Connecticut: Plants and Wildlife
Significant increase in summer drying is expected to change tree species composition in forested regions and an overall decrease in forested lands. With warmer conditions, it is expected that forested lands will shift northward, and grasslands and pasture will replace many forested areas. An overall loss of forestlands of 30%-60% is projected in Connecticut. Changing climate has the ability to increase occurrence of wildfires by increasing drought conditions, increasing insect pest and disease pressure with longer growing season, and causing tree-community shifts to more fire-prone species. Increased wild fire events will increase the rate at which invasive plant species will be able to encroach on forested lands. Initial increases in forest growth may be observed in response to elevated levels of atmospheric CO2, but within a short amount of time forests will begin to be adversely affected by high amounts of ground-level ozone. Ground-level ozone is
damaging to trees and plants. With lengthened growing seasons and warmer temperatures, the growth and reproductive capability of forest pest insects will be increased as will their geographical range. With forest habitat losses, it is expected that the area’s songbirds will also face decline, including species like the Baltimore oriole, the American goldfinch and the song sparrow.
Tidal marshes and beach/dune ecosystems are especially at risk from the effects of climate change and will be adversely affected by increases in storm frequency, temperature, and saltwater infiltration. Invasive plant and wildlife species better adapted to hotter and drier conditions predicted by climate change models have a higher chance of successfully overtaking native species, which will experience a decrease in geographic range due to stress from climate change. These stresses include drying of inland wetland habitat, increase in frequency and severity of extreme weather events, and changes in atmospheric chemical composition. The slow rate of sediment accretion in wetlands is likely to cause increased inundation and flooding as sea levels rise in these wetlands, causing permanent inundation in some areas, increased saltwater intrusion, and adversely affecting plant and wildlife species such as the endangered Roseate tern.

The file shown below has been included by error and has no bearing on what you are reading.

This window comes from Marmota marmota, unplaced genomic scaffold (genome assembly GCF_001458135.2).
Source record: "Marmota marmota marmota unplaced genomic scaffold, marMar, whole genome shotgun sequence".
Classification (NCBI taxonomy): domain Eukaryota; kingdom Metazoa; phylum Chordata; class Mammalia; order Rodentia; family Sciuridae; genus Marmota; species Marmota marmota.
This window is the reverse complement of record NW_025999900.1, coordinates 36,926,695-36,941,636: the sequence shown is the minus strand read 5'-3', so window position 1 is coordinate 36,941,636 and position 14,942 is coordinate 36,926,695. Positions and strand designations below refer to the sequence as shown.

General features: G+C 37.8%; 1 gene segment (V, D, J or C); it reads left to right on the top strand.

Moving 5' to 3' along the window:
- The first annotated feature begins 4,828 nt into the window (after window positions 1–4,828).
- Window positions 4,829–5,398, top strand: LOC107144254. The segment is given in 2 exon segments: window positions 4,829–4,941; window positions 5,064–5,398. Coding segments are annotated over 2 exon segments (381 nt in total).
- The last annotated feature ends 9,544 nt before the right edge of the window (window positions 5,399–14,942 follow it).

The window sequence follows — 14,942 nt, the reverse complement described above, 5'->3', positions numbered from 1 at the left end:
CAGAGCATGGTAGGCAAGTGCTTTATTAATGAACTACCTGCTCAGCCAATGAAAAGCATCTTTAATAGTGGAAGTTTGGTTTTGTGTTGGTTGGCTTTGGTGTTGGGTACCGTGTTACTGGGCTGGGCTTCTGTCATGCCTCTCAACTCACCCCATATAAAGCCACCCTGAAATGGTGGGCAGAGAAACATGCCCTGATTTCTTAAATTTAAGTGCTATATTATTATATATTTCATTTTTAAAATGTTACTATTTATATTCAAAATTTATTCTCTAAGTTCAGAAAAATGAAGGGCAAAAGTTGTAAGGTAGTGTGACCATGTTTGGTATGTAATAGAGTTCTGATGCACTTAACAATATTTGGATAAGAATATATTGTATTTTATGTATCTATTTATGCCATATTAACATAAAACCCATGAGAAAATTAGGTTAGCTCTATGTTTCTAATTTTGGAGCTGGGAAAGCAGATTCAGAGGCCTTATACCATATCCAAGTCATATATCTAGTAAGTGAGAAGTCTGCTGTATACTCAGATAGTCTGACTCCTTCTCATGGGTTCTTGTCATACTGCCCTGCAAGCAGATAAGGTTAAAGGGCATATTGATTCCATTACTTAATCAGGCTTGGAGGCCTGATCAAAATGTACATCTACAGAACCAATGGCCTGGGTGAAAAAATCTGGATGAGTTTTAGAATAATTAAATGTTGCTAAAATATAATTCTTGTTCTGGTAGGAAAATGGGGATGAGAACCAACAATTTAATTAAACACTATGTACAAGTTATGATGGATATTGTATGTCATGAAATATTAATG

Climate changes affecting diadromous fish species by altering temperature and productivity ratios of sea and freshwater systems threatens to disrupt development, reproduction and life history strategies of species like sea lamprey, sturgeon, Atlantic salmon, sea-run trout, striped bass and white perch.